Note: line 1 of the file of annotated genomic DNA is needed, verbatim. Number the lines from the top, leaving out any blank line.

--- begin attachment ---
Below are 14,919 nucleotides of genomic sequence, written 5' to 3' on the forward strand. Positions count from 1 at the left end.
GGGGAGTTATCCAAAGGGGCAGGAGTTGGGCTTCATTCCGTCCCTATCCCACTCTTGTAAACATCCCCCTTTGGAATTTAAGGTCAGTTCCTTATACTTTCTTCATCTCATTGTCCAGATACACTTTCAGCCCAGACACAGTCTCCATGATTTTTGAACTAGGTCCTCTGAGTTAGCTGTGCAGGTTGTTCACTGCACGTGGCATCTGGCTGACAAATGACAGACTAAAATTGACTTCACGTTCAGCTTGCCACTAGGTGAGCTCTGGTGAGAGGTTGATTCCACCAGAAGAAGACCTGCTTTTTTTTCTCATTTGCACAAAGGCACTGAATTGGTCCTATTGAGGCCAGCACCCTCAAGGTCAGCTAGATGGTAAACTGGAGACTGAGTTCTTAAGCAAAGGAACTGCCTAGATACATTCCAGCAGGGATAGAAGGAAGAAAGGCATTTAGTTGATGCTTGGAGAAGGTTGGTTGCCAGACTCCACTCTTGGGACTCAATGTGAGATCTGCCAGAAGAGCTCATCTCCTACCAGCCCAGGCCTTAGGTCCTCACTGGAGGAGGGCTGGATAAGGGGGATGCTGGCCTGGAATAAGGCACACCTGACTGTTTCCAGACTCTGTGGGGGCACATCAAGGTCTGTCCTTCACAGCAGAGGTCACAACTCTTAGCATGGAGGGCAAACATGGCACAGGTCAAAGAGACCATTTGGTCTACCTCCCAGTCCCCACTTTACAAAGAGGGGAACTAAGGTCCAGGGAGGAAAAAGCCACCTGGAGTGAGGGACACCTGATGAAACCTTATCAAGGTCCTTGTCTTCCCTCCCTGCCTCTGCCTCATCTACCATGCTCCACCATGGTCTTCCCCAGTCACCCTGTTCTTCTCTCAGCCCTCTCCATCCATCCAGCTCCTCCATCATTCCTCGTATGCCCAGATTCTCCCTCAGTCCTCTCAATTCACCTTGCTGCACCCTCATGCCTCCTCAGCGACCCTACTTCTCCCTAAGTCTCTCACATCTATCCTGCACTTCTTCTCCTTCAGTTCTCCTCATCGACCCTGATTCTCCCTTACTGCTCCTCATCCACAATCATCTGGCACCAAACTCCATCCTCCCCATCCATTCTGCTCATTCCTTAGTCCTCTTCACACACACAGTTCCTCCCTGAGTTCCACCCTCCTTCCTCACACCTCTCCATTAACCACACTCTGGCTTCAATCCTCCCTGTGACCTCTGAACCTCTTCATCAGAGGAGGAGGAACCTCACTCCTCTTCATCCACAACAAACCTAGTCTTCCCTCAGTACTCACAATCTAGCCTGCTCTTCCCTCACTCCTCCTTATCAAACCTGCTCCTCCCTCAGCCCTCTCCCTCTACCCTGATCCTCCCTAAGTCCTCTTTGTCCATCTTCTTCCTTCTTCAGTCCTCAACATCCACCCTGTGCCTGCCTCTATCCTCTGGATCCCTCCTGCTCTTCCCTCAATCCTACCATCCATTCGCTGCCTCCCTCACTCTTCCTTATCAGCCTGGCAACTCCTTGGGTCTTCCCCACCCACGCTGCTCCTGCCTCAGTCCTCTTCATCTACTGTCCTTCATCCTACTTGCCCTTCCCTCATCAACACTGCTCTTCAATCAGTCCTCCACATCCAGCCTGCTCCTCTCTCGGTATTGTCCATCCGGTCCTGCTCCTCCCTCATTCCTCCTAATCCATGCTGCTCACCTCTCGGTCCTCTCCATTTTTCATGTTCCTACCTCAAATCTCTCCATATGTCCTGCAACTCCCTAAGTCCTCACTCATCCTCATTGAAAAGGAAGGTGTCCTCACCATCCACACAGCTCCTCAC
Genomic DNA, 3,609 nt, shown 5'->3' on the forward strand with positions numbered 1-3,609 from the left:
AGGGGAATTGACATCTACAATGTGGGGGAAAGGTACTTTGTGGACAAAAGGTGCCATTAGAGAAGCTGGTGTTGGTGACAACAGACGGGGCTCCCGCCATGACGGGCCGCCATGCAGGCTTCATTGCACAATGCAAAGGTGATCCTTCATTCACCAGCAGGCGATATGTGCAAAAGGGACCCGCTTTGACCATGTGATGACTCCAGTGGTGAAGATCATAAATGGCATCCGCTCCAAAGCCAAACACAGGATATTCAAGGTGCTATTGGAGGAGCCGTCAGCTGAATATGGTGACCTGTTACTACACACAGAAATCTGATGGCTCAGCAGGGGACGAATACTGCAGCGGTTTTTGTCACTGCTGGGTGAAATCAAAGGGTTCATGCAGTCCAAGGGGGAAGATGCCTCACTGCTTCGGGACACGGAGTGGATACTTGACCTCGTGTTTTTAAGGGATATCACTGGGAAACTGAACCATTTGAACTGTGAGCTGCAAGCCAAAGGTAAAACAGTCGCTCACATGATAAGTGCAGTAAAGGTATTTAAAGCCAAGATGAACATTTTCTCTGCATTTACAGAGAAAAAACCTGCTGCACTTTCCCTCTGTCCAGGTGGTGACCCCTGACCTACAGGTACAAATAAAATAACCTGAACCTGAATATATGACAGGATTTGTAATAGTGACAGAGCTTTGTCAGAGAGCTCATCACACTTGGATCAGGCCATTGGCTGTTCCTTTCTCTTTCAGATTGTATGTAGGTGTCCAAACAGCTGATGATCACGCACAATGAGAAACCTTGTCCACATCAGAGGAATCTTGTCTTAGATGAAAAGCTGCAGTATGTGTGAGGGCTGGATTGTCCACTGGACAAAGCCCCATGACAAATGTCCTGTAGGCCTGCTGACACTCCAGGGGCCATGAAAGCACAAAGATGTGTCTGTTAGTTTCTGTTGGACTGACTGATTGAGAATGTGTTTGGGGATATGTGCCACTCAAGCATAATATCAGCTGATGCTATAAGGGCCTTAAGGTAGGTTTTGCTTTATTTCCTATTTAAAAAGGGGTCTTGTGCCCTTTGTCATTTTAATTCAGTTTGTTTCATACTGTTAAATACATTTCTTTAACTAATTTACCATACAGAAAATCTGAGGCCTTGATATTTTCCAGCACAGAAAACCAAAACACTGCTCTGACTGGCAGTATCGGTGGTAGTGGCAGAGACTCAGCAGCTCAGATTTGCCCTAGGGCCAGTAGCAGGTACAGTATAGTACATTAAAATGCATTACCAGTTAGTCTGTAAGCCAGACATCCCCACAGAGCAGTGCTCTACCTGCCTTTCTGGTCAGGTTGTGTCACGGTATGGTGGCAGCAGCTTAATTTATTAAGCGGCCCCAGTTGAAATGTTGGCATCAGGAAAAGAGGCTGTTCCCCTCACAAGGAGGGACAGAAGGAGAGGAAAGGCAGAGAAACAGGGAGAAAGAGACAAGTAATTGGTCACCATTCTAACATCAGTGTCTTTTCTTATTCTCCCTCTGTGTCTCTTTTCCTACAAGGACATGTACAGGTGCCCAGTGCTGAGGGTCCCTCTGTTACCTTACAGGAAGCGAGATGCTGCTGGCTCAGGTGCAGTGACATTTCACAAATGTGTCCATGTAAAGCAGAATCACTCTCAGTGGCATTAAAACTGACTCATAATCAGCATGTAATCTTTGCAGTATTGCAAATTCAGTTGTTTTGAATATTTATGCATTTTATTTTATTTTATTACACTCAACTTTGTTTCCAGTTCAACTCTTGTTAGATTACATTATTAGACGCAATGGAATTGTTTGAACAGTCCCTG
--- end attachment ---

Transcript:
Below are 14,919 nucleotides of genomic sequence, written 5' to 3' on the forward strand. Positions count from 1 at the left end.